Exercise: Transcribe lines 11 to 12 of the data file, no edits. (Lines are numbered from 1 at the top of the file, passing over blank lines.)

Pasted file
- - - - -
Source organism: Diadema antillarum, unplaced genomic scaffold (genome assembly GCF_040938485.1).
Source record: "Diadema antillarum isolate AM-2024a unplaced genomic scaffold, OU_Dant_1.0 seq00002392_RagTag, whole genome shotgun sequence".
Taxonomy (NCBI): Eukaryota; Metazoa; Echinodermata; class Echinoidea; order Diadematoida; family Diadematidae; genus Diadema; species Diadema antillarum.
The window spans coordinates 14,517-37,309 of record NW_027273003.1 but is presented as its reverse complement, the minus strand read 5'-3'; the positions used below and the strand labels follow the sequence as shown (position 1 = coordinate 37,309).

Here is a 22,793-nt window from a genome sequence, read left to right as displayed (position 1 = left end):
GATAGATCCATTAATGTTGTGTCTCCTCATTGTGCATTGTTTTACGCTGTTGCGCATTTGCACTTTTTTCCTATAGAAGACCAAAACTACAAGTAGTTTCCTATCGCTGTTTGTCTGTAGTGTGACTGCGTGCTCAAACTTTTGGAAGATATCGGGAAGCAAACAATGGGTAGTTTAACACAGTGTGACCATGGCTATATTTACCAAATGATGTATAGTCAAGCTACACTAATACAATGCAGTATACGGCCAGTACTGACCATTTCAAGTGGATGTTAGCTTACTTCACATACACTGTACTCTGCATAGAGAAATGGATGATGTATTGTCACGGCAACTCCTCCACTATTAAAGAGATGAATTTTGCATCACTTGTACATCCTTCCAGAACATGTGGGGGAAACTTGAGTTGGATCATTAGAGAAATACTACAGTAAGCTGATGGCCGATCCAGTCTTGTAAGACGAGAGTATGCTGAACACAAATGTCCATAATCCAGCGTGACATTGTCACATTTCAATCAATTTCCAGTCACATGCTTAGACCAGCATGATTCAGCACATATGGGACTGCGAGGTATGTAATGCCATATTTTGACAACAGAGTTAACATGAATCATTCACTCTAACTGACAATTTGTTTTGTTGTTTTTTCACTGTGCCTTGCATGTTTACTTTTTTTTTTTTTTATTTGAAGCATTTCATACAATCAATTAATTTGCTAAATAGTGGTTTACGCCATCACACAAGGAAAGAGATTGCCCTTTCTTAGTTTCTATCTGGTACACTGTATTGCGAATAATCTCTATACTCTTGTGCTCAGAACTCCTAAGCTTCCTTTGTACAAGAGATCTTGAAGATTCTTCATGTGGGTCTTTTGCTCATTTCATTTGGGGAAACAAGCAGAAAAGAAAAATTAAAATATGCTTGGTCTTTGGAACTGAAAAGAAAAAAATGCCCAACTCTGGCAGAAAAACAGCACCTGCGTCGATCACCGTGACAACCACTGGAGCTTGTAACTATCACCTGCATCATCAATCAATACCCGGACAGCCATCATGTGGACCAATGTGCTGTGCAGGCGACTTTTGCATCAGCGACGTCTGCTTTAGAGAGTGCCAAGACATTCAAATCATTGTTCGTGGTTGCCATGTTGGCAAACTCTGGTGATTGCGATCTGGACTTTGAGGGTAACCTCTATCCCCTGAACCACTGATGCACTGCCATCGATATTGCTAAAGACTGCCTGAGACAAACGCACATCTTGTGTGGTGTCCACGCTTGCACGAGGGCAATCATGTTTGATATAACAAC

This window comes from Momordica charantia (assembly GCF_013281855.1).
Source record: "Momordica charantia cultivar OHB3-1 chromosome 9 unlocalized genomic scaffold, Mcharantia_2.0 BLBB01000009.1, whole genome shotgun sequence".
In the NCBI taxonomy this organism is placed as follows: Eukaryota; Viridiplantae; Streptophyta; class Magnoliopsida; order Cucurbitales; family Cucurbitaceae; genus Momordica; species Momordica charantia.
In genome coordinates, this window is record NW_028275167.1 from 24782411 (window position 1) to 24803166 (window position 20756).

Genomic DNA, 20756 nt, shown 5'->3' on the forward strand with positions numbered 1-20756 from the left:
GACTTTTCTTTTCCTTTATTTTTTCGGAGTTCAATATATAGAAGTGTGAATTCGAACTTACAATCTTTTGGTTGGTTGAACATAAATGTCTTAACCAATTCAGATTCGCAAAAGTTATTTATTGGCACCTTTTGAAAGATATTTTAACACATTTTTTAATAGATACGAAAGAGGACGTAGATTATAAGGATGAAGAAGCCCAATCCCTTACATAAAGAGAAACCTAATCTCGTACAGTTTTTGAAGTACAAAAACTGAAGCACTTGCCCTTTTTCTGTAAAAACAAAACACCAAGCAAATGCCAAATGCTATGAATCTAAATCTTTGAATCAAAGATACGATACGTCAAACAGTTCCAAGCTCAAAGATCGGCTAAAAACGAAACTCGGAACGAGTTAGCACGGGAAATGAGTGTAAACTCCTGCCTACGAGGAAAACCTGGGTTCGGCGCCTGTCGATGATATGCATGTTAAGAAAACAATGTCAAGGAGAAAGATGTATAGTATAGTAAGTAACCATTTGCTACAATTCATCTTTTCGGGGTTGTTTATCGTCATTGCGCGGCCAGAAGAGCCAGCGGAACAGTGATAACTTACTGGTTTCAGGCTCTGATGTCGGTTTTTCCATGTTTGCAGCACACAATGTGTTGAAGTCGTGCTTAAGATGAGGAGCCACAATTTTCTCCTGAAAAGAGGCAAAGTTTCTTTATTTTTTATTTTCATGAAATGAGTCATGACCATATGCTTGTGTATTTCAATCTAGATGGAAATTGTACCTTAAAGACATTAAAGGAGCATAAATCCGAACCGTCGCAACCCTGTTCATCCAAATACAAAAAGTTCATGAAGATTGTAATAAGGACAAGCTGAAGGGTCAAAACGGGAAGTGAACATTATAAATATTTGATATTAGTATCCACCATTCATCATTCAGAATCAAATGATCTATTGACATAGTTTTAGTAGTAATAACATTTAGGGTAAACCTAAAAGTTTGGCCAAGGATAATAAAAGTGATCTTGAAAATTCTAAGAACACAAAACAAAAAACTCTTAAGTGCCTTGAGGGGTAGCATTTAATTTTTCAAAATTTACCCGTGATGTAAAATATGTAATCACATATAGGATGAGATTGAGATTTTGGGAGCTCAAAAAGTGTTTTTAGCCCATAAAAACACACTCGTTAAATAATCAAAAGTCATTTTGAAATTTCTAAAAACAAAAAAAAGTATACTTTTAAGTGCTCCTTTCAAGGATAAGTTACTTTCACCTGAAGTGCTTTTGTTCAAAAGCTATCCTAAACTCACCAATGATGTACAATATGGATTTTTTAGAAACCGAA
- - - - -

Genomic DNA, 20756 nt, shown 5'->3' on the forward strand with positions numbered 1-20756 from the left:
GACTTTTCTTTTCCTTTATTTTTTCGGAGTTCAATATATAGAAGTGTGAATTCGAACTTACAATCTTTTGGTTGGTTGAACATAAATGTCTTAACCAATTCAGATTCGCAAAAGTTATTTATTGGCACCTTTTGAAAGATATTTTAACACATTTTTTAATAGATACGAAAGAGGACGTAGATTATAAGGATGAAGAAGCCCAATCCCTTACATAAAGAGAAACCTAATCTCGTACAGTTTTTGAAGTACAAAAACTGAAGCACTTGCCCTTTTTCTGTAAAAACAAAACACCAAGCAAATGCCAAATGCTATGAATCTAAATCTTTGAATCAAAGATACGATACGTCAAACAGTTCCAAGCTCAAAGATCGGCTAAAAACGAAACTCGGAACGAGTTAGCACGGGAAATGAGTGTAAACTCCTGCCTACGAGGAAAACCTGGGTTCGGCGCCTGTCGATGATATGCATGTTAAGAAAACAATGTCAAGGAGAAAGATGTATAGTATAGTAAGTAACCATTTGCTACAATTCATCTTTTCGGGGTTGTTTATCGTCATTGCGCGGCCAGAAGAGCCAGCGGAACAGTGATAACTTACTGGTTTCAGGCTCTGATGTCGGTTTTTCCATGTTTGCAGCACACAATGTGTTGAAGTCGTGCTTAAGATGAGGAGCCACAATTTTCTCCTGAAAAGAGGCAAAGTTTCTTTATTTTTTATTTTCATGAAATGAGTCATGACCATATGCTTGTGTATTTCAATCTAGATGGAAATTGTACCTTAAAGACATTAAAGGAGCATAAATCCGAACCGTCGCAACCCTGTTCATCCAAATACAAAAAGTTCATGAAGATTGTAATAAGGACAAGCTGAAGGGTCAAAACGGGAAGTGAACATTATAAATATTTGATATTAGTATCCACCATTCATCATTCAGAATCAAATGATCTATTGACATAGTTTTAGTAGTAATAACATTTAGGGTAAACCTAAAAGTTTGGCCAAGGATAATAAAAGTGATCTTGAAAATTCTAAGAACACAAAACAAAAAACTCTTAAGTGCCTTGAGGGGTAGCATTTAATTTTTCAAAATTTACCCGTGATGTAAAATATGTAATCACATATAGGATGAGATTGAGATTTTGGGAGCTCAAAAAGTGTTTTTAGCCCATAAAAACACACTCGTTAAATAATCAAAAGTCATTTTGAAATTTCTAAAAACAAAAAAAAGTATACTTTTAAGTGCTCCTTTCAAGGATAAGTTACTTTCACCTGAAGTGCTTTTGTTCAAAAGCTATCCTAAACTCACCAATGATGTACAATATGGATTTTTTAGAAACCGAA